Time to Move on From Broad Based Tax Hikes

Member Group : PA Manufacturers' Assn.

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Time to move on… Finally… From Broad-Based Tax Increases

The Situation

With dwindling options, Republican legislative leaders are seeking to break the budget impasse by "nailing down" agreements with the governor on some big-ticket items one-by-one. The list includes liquor privatization and pension reform, of course, and the latest: raise revenues through some form of gambling expansion. Hopefully, this approach will lead to a breakthrough and the rest of the budget will fall in line.

"Hell, we haven’t even agreed on an overall spending number yet," proclaimed one House caucus source close to the budget talks. "If we can nail that down then go onto the other areas we can get it done."

Expanded gambling is being considered in the wake of the House defeat of Gov. Wolf’s latest request for broad-based tax increases. This time the ingredients in the witch’s brew were a new extra tax on the natural gas industry and an increase from 3.07 percent to 3.57 percent in the personal income tax (PIT). Republicans were unanimous in opposition, while all but nine House Democrats walked the plank for the governor’s tax hike plan. (Vote Roll Call, Click Here)

"Governor Wolf is enforcing a state government shutdown to extort tax hikes from the General Assembly," said PMA President David N. Taylor. "His plan is not working and will not work, as is apparent to everyone except him."

A United Front

The governor, to be sure, keeps underestimating the resiliency of the Republican-controlled General Assembly during a budget impasse that is now in its 16th week.

"It hasn’t been hard to keep the caucus together," said Senate GOP spokesperson Jennifer Kocher. "The driving force behind that is that when members are in their districts talking with constituents the message is very clear – please do not raise my taxes in order to increase government spending."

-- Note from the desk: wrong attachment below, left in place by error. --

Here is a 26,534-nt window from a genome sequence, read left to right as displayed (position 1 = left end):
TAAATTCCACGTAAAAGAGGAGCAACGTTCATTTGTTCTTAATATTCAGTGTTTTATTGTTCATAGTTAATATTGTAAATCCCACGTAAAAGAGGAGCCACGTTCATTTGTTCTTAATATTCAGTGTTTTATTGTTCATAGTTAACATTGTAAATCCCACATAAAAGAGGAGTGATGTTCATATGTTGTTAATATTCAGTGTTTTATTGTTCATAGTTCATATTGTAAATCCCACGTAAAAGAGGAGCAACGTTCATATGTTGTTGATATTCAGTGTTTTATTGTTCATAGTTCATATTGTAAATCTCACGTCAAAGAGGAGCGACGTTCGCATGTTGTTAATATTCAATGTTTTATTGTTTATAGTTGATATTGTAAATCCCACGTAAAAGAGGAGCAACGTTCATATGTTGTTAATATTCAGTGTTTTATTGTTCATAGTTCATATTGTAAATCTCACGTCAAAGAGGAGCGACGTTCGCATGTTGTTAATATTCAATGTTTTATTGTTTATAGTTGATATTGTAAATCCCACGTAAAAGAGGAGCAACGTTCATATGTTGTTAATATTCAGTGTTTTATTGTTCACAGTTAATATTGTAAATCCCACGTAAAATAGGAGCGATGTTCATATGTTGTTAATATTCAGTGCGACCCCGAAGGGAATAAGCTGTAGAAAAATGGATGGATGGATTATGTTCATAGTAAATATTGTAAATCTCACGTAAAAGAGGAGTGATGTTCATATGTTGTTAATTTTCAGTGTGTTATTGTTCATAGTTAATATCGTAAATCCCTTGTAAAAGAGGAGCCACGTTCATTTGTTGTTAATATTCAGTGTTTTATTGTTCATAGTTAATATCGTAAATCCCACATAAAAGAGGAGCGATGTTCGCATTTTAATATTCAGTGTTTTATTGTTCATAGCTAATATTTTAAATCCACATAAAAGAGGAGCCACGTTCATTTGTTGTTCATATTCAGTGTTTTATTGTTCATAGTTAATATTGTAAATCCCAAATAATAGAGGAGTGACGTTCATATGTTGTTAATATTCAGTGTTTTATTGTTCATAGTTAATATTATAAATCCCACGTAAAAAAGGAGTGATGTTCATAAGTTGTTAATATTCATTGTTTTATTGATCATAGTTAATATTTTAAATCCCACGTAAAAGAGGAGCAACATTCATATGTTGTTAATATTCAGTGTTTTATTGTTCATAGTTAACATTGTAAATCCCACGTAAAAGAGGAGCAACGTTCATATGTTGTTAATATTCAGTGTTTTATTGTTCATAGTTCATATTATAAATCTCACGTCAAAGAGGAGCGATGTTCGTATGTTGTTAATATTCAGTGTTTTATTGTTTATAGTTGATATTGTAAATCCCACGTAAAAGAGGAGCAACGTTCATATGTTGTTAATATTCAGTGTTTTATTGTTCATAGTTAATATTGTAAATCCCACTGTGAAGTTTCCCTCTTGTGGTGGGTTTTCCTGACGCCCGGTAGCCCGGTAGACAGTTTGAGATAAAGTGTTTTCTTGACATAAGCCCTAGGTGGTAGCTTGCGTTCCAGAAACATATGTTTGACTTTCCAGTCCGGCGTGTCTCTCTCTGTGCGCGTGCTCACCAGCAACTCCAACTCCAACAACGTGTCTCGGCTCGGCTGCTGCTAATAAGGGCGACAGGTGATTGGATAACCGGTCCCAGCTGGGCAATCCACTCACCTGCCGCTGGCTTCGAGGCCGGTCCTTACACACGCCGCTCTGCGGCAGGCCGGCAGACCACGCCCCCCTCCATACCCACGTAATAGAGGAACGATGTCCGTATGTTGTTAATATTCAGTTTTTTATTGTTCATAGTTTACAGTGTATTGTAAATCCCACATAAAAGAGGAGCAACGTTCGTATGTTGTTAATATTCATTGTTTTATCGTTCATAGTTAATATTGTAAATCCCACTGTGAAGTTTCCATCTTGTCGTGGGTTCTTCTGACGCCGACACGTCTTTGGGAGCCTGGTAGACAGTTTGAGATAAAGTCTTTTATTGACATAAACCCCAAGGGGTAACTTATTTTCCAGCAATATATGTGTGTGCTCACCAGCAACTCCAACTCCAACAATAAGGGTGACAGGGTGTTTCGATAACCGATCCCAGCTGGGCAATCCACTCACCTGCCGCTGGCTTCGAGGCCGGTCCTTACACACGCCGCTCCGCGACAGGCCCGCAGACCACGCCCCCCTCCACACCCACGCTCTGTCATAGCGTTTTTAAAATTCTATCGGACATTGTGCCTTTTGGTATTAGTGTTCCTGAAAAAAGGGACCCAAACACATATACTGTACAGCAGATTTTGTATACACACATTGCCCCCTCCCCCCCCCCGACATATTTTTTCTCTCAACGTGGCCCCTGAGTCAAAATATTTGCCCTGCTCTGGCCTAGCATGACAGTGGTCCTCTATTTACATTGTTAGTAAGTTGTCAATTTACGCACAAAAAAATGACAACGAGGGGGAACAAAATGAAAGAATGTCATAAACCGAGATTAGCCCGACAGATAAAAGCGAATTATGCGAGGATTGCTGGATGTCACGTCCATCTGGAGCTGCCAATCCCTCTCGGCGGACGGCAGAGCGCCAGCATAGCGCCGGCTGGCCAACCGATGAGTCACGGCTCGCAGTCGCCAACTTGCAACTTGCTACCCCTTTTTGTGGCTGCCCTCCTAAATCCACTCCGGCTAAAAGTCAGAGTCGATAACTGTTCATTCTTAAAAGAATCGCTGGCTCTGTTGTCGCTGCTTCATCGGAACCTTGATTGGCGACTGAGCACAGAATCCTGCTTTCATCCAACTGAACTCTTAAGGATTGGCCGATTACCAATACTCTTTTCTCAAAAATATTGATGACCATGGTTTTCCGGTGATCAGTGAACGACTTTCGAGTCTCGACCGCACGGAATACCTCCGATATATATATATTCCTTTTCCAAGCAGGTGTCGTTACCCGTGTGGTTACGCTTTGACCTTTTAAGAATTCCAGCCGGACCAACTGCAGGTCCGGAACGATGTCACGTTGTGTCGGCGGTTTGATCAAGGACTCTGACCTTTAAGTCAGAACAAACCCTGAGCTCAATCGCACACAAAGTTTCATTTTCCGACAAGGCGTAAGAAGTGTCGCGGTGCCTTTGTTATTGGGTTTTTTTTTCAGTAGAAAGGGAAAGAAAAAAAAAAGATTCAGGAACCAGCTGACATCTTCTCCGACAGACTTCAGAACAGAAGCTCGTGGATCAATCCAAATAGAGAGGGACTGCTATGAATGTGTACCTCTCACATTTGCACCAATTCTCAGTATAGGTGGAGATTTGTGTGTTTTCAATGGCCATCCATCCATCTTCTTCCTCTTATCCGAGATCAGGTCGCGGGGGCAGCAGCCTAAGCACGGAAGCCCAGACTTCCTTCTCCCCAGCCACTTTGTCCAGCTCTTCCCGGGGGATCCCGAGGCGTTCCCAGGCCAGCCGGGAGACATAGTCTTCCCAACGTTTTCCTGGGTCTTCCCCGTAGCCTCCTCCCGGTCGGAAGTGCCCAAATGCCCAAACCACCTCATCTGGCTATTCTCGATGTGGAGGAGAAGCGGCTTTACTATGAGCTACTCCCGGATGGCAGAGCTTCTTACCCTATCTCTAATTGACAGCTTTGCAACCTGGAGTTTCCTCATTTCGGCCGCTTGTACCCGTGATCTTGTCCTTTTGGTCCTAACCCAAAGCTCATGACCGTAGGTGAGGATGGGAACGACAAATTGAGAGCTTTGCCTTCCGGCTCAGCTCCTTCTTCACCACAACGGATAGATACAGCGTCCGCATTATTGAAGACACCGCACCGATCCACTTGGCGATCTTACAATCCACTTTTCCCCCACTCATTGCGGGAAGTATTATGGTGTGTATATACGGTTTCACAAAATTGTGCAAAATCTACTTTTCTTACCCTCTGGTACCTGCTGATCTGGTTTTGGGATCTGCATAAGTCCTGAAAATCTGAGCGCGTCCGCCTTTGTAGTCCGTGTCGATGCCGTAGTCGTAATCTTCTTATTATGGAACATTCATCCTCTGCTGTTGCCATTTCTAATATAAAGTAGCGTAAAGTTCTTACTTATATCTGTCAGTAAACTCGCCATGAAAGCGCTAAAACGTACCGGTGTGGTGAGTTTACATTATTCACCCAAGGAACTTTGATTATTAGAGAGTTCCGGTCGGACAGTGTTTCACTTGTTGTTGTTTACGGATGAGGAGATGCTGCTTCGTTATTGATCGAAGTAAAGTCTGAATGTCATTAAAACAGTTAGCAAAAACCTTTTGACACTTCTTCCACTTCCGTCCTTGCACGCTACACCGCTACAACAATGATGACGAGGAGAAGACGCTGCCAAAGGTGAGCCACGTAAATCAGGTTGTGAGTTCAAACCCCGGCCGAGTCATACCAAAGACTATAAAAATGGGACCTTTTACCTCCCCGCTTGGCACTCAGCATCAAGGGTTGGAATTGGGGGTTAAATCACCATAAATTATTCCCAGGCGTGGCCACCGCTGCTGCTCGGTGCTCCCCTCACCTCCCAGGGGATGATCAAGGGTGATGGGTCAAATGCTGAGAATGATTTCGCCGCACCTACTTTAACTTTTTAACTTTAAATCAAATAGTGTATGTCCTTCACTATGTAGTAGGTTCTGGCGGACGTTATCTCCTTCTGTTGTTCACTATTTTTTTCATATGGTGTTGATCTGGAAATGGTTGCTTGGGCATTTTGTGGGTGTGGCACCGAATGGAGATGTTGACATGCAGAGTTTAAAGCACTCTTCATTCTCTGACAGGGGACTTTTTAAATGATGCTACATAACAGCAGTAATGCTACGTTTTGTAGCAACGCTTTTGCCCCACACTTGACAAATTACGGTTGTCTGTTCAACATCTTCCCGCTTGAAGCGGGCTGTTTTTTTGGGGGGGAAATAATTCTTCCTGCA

To make matters even tougher for the governor, the goals of Senate and House Republican caucuses have rarely been more in sync.

"We don’t have the infighting that we had in the past," said one long-time House member. "We don’t have leadership in the Senate or House trying to make side deals to get things they want. We are all on the same page on this."

And pleasing conservatives and government reform advocates, lawmakers are motivated now more by personal conviction and their constituencies than the temptation of WAMs (walking around money), or threats of reduced office space or less prestigious committee assignments.

The overall complexion of the General Assembly and the way of doing business has changed, says G. Terry Madonna, Professor of Public Affairs and Director of the Center for Politics and Public Affairs at Franklin and Marshall College.

"The WAMS I’m sure are still there somewhere but they aren’t nearly what they used to be," Madonna said. "And no one is being bullied into making a vote for or against something. "